The Silicon Valley mantra of "move fast and break things" rarely works very well in the big, bureaucratic, highly regulated financial system. The traditional industry is "very clunky," as David Sica of fintech-focused investment firm Nyca Partners puts it. Yet over the past decade, ambitious startups have attacked, streamlined, and modernized several parts of the financial industry--and for those with a little more patience, these cutting-edge trends could eventually reshape the future of our wallets.

More Loans to Go Around

Ten years ago, the financial crisis choked off credit for almost everyone--especially lower-income Americans and business owners deemed too risky by banks and traditional lenders. But it also ignited efforts to provide more access to credit, and to replace payday loans with better products--like those created by FS Card, which Marla Blow (above) founded in 2014 after stints at Capital One and the Consumer Financial Protection Bureau. The company's Build card charges an APR of about 30 percent--higher than credit cards; far lower than payday loans--and comes with a chatbot that nudges customers to pay bills early. The company has extended $50 million of credit to over 100,000 Americans, and is seeing big banks tiptoe back into the arena. Blow isn't worried. "This is a space that's still intensely underserved," she says.

Digital Currency Grows Up

There's an awful lot of froth, fraud, and sheer inanity surrounding bitcoins, blockchain, and everything cryptocurrency. But there's also an awful lot of funding and talent working on new kinds of digital money: In June, Andreessen Horowitz launched a $300 million cryptocurrency-focused fund, and hired its first-ever female partner, Kathryn Haun, as its co-lead. Joseph Lubin, who co-founded the Ethereum platform and founded related software developer ConsenSys, is now trying to bring blockchain to industries including journalism and film production; and in Washington, D.C., high-profile crypto startups Coinbase and Circle have helped launch a lobbying group to teach lawmakers all about the industry. Circle, valued at $3 billion and led by co-founder and CEO Jeremy Allaire, is a platform that allows users to buy, trade, and send one another all sorts of money, from traditional dollars and euros to the newer-minted bitcoins, ethereum, and U.S. dollar "stablecoins" (don't ask). "Money should work the way the rest of the internet works, for data and content and communications," says Allaire, a serial entrepreneur who's raised $246 million for his company. "We have open global networks where we can connect our devices and share information freely and instantly all around the world, and we want the same thing for money and economic relationships."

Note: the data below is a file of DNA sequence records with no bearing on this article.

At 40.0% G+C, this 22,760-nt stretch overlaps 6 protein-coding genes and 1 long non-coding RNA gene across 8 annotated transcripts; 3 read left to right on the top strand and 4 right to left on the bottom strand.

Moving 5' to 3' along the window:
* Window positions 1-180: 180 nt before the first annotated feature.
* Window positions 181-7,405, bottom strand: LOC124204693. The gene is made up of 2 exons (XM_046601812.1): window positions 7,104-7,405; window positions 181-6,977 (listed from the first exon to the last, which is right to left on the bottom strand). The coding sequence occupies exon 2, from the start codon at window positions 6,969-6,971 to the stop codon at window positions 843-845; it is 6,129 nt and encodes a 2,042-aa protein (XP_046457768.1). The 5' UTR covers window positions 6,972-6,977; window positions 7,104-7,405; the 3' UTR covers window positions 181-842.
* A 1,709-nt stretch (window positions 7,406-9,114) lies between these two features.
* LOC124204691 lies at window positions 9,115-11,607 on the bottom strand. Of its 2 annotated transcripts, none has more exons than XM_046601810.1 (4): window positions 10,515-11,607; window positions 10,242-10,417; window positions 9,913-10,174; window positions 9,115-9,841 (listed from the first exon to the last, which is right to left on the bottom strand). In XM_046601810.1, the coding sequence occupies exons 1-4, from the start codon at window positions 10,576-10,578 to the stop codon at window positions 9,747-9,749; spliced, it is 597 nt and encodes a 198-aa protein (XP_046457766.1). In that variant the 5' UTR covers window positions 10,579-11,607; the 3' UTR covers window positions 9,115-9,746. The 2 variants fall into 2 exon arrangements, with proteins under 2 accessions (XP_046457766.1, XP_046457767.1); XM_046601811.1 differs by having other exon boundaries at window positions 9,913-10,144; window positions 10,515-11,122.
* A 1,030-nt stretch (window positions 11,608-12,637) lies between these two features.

$161 billion: What Americans are expected to pay each year, via point-and-tap smartphone payments, by 2022. Source: eMarketer


The Dream of Your Phone Serving as Your Credit Card­

Here's the thing about mobile wallets: Americans don't really need them. Plastic cards still work, after all; they're universally accepted and almost as easy to use as your phone. That may be why, four years after Apple Pay debuted to great fanfare, only about 7 percent of Americans use it, according to eMarketer--and only about 25 percent of smartphone users use mobile payments to buy anything. Compare that with China: 78 percent of smartphone users pay by phone, and WeChat and Alipay have turned sending money into a social activity. These wildly popular apps are backed, respectively, by tech giants Tencent and Alibaba. WeChat, with a billion users, and Alipay, with 500 million, are runaway success stories and pure catnip for Apple, Facebook, Square, PayPal, and all the big banks and smaller startups plumbing American payments. Experts, though, urge patience--a lot of it. As Reetika Grewal, head of payments strategy and solutions at Silicon Valley Bank, puts it: "The thing about financial services is, a lot of things slow-brew."



In the next decade, your customers will pay for goods and services in ways that sidestep traditional currencies: with tokens, blockchain-enabled and distributed units of value that businesses can issue to transact with customers. A current example is Civil, a decentralized network for news with for-profit and nonprofit arms that's raising capital through token sales to fund some of its work. Those who own Civil's tokens can use them to start their own newsroom on Civil's platform. And they can also use those tokens to barter with others on Civil's platform to, for instance, build out adjacent services and apps.

The value of tokens is set by their issuer, but that value won't rise unless there's market demand for them. Think of them as a privately issued currency that skirts traditional issuers, so what was once controlled by governments will soon be available to all, thanks to blockchain technology and clever cryptocurrency entrepreneurs. In the near future, we'll see new token-based business models, which could revolutionize not only how payments are made but also pricing. That's because blockchain technology can facilitate micropayments with no transaction costs: No smart merchant should accept a two-cent credit card charge, because that cost is higher than the price. But future businesses might charge tiny amounts for certain goods and ser­vices--all facilitated through tokenomics. --Amy Webb